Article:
Updated: Sep 25, 2020
Climate change is having a strong impact on nature and ecosystems, and this trend will continue to grow : high winter precipitations, floods, heat waves, droughts... This article gives a few tips to rethink and adapt your garden to the effects of climate change.
TLDR: Climate change is already having visible impacts on nature, and our gardens are not spared. Solutions exist to protect your plants from heat waves, intense rainfall or the proliferation of diseases. Permaculture and food forest practices allow you to be better prepared for the effects of climate change.
The problem of agriculture
Today, conventional agriculture, which was considered modern a few decades ago, is showing its limits. In the garden or rather on a large scale, massive plantations, exposed to the elements, cut off from a varied ecosystem, and fed with fertilisers and pesticides, are becoming increasingly vulnerable to climate change.
I bet you have seen in the previous years fields ravaged by disease, insects, drought or floods. You may even have noticed in neighbourhoods or regions that hundreds of trees of the same species suddenly died out after a particularly hot and dry summer. And maybe you even have a garden, which is suffering more and more each year, but is difficult to keep healthy with purely chemical or technical means such as automatic watering.
Going another direction
So, it is necessary to rethink our relationship with nature in order to work with it instead of against it. This thinking is nothing new; on the contrary, our grandparents, great-grandparents, and all the generations before them, used to think like this.
Permaculture principles are a great way to rethink your garden, depending on the specific conditions that you experience. It gives you the keys to understand how your garden works as a whole, with its content and its surroundings. It teaches you techniques to solve problems with nature itself, not chemicals and technology. Hence, it teaches you how to balance your ecosystem to yield more vegetables and fruits. If you are willing to go one step further, you will learn about food forests, that combine all the knowledge and techniques of permaculture in order to recreate a fully productive forest. I will come back to these topics in another articles to give you more information and references.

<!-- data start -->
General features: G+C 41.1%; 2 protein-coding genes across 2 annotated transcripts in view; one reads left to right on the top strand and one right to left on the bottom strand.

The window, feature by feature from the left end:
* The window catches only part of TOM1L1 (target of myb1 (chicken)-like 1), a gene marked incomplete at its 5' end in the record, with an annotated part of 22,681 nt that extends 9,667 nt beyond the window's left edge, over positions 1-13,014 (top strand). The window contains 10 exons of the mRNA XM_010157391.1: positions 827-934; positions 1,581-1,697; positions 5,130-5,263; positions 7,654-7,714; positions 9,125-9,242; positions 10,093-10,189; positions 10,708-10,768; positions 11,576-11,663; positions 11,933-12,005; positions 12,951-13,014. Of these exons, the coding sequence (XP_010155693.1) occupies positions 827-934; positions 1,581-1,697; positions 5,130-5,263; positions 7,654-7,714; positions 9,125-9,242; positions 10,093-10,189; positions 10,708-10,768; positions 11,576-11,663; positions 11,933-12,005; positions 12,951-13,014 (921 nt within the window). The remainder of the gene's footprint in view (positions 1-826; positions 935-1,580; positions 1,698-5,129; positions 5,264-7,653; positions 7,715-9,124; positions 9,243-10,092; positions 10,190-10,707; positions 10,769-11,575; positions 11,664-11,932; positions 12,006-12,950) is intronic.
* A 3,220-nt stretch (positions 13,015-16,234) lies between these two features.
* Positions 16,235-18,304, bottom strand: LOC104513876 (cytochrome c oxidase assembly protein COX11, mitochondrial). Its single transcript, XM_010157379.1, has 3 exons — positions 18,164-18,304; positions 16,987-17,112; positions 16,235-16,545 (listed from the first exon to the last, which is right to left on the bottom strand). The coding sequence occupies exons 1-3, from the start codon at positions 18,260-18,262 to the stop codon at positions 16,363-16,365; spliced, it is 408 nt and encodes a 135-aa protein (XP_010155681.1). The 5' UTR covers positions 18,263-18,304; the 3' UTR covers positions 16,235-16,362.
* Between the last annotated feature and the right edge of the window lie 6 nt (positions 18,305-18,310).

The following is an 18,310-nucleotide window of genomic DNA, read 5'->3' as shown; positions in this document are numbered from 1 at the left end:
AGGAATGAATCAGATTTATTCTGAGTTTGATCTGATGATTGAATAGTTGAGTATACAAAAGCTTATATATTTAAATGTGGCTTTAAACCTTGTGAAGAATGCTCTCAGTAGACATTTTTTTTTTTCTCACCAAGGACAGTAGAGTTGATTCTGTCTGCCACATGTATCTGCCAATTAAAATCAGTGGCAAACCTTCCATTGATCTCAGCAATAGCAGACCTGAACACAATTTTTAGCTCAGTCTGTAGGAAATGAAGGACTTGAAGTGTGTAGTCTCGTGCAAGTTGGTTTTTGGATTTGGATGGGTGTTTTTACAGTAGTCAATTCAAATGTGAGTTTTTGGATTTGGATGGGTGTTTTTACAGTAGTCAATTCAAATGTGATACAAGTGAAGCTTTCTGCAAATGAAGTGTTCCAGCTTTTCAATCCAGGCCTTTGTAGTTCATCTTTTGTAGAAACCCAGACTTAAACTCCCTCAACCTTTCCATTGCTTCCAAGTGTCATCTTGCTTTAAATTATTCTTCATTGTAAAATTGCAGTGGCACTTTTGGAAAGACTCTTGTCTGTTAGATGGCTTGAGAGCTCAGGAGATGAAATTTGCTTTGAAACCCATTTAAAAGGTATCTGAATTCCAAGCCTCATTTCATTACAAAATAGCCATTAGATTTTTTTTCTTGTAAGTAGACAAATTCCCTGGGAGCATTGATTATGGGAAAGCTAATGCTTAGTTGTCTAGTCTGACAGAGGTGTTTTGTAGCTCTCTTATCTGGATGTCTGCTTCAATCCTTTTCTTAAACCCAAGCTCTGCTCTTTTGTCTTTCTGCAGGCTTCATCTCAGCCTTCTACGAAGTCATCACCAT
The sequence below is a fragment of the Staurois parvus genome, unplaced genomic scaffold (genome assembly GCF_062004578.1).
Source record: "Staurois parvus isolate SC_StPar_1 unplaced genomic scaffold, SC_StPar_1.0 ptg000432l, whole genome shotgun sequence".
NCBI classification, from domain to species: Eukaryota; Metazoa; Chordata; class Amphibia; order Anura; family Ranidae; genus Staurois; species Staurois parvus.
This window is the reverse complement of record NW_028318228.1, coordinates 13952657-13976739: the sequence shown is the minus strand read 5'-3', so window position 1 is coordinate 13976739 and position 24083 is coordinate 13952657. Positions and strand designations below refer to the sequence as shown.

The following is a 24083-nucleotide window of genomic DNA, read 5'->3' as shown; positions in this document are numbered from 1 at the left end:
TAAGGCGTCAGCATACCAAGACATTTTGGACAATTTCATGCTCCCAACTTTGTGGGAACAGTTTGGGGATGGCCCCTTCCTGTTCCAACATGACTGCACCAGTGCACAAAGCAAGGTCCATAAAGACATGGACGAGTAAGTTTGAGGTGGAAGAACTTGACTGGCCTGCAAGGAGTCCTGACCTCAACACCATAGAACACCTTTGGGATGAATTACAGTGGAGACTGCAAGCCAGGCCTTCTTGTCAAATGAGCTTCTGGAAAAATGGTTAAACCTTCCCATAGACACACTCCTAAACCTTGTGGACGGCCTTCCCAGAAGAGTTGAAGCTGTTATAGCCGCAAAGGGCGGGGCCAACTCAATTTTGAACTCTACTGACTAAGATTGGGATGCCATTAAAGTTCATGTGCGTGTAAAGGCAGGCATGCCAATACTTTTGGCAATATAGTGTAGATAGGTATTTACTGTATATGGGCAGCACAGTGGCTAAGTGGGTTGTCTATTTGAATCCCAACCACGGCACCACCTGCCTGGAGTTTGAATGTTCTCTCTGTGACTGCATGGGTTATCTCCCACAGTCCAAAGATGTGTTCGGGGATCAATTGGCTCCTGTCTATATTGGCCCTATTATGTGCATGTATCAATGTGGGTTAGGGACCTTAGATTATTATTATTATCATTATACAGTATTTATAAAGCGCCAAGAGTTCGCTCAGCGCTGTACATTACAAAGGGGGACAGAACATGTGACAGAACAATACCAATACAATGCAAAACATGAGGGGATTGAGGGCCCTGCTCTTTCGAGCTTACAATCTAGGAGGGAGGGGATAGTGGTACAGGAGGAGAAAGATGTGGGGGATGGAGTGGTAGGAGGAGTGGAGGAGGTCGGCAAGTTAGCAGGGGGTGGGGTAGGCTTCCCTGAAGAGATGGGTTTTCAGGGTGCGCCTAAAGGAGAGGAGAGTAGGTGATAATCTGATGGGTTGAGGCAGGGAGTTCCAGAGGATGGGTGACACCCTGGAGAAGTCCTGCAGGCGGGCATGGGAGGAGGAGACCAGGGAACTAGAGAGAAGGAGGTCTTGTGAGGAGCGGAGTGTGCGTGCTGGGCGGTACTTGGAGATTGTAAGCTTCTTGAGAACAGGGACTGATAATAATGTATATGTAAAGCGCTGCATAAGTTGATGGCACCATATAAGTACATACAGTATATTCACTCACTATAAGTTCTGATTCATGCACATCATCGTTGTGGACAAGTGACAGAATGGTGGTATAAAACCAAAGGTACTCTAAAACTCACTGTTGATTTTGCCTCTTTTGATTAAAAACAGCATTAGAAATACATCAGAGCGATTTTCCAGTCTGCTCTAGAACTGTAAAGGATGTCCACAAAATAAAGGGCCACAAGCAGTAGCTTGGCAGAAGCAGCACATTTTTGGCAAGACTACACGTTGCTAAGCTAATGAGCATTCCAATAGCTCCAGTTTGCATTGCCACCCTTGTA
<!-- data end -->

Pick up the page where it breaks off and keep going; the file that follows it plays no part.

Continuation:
Tips and tricks
In the meantime, here are some tips on how to better protect your garden :
Protect from wind : as climate change intensifies, watch on which side strong wind gusts occur, and plant a hedge or even a double hedge to protect the vegetable garden
Protect from weeds : to protect nutrients and water stored in the soil, control weed growth in the garden by pulling them and mulching with organic material such as grass, leaves or wood chips. Additionally you can roll out the paths between the squares of the garden or cover them with gravel to limit the presence of weeds.
Protect from scorching heat : when heat waves increase, install protective covers, tie them with ropes around tree trunks or install temporary stakes. Alternatively, on really hot days, temporarily overturn crates over medium-sized, fragile plants.
Protect against pests : climate change is disrupting the natural habitats of wildlife, so more and more animals are venturing into urban centres and devouring vegetable gardens. If your garden falls prey to them, circle the vegetable plants with repellent home potions (whose smells displease small mammals); grow bulbs that small rodents don't like, such as ornamental garlic, muskari, and hyacinth; or install protective netting.
Protect against insect pests and diseases : learn how to make a range of natural, environmentally friendly homemade pesticides. Rotate crops from year to year to reduce the occurrence of diseases and pests.
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